High Tech Zone Tax Credit ProgramApril 01, 2002
This past fall, Governor McCallum and the Wisconsin Department of Commerce proposed new Administrative Rules regarding the "Wisconsin Technology Zone Program." Under the proposed program, income tax credits will be offered as an incentive to high-technology businesses in specific geographic zones within the state, as designated by the Department of Commerce. The Department of Commerce has earmarked $5,000,000 annually in income tax credits for each of up to eight technology zones, for a period of ten years. The income tax credits are intended to encourage businesses to expand or locate in a designated high-technology zone.
In order to take advantage of the credit, businesses must apply for and be certified as eligible high-technology businesses. High-tech businesses are defined as primarily being engaged in research, development or the manufacture of a variety of advanced products, including biotechnology, chemicals, computer hardware or software, defense products, energy and environmental equipment, medical devices, pharmaceuticals, transportation products, and telecommunication equipment, to name a few.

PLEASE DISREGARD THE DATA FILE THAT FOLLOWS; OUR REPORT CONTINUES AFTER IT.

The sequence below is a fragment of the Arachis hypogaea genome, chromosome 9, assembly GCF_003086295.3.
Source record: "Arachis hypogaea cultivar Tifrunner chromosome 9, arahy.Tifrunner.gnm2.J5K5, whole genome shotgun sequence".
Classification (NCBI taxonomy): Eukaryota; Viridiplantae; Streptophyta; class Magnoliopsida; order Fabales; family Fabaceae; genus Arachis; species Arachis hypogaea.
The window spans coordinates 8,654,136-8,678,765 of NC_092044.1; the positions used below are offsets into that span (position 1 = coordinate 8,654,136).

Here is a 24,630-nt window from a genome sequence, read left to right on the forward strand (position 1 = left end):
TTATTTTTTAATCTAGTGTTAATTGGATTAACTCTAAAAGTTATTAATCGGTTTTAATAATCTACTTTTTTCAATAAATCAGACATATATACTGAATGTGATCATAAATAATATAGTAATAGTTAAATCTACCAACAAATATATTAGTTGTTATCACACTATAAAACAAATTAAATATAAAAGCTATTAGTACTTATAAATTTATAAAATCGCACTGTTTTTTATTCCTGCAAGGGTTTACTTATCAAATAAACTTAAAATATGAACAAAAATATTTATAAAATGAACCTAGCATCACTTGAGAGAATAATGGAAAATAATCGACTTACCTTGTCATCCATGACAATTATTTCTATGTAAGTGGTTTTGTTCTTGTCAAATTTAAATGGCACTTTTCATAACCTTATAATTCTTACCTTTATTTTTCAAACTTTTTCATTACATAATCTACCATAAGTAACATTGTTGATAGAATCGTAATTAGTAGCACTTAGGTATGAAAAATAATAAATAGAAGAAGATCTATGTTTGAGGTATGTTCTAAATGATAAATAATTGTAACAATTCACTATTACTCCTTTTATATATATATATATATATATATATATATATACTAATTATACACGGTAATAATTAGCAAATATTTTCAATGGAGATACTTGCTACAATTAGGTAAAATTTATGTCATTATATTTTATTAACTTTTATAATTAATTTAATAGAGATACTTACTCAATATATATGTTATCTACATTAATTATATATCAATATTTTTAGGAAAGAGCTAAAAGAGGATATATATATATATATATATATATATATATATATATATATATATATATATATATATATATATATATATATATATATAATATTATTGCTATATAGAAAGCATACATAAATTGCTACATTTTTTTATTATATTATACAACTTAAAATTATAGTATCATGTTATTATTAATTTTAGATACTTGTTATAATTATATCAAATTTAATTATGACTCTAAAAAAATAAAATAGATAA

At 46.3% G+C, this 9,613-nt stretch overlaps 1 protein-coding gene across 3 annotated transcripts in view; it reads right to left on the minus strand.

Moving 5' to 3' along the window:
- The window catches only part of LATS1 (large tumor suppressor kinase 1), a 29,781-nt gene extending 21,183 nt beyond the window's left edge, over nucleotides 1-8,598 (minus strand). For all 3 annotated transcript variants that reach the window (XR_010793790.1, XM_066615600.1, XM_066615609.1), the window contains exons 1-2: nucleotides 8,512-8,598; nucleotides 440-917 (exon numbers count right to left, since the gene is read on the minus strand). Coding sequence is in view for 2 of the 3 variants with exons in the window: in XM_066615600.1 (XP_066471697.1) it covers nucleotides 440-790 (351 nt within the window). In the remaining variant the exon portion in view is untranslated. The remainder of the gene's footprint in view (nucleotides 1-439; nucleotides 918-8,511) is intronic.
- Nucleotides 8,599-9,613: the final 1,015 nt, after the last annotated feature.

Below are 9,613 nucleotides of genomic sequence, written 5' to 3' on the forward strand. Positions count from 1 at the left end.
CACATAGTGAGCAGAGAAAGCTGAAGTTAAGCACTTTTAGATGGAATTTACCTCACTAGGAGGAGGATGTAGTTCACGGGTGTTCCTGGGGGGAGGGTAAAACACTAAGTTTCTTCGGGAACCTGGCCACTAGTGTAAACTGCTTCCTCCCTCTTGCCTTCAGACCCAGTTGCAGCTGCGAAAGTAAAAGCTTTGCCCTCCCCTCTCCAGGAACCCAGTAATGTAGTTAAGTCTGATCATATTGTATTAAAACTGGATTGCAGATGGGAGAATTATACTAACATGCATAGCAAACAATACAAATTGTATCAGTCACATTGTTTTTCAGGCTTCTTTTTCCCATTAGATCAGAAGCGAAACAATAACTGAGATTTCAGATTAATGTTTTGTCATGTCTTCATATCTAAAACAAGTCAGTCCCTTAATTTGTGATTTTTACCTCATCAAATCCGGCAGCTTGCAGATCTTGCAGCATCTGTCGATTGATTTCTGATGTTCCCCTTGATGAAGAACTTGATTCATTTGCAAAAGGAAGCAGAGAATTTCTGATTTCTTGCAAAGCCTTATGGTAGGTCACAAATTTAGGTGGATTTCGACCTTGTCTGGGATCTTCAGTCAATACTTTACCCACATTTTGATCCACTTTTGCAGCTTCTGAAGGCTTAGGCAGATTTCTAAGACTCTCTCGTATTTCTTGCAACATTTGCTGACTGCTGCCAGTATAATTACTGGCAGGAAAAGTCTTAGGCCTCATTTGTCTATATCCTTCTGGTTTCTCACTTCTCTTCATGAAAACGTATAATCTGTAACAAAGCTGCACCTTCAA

Upon certification by the Department of Commerce that an applicant is a high-technology business locating or expanding in a technology zone, the Department's certification makes the applicant eligible for Wisconsin state income tax credits. The actual amount that tax benefit-certified applicants are eligible for will be determined by the Department of Commerce based on a particular project's public purpose, the likelihood that the project will retain or increase employment in the state, and the likelihood that the project will positively affect the technology zone's overall business climate.
The proposed Administrative Rules are subject to public comment until November 28, 2002, and are not yet enacted as law. Revisions to the program are possible prior to its being finalized.
Businesses interested in learning more about the proposed administrative regulations and how they may affect the expansion or location of high-tech businesses should contact attorney Tim McCoy.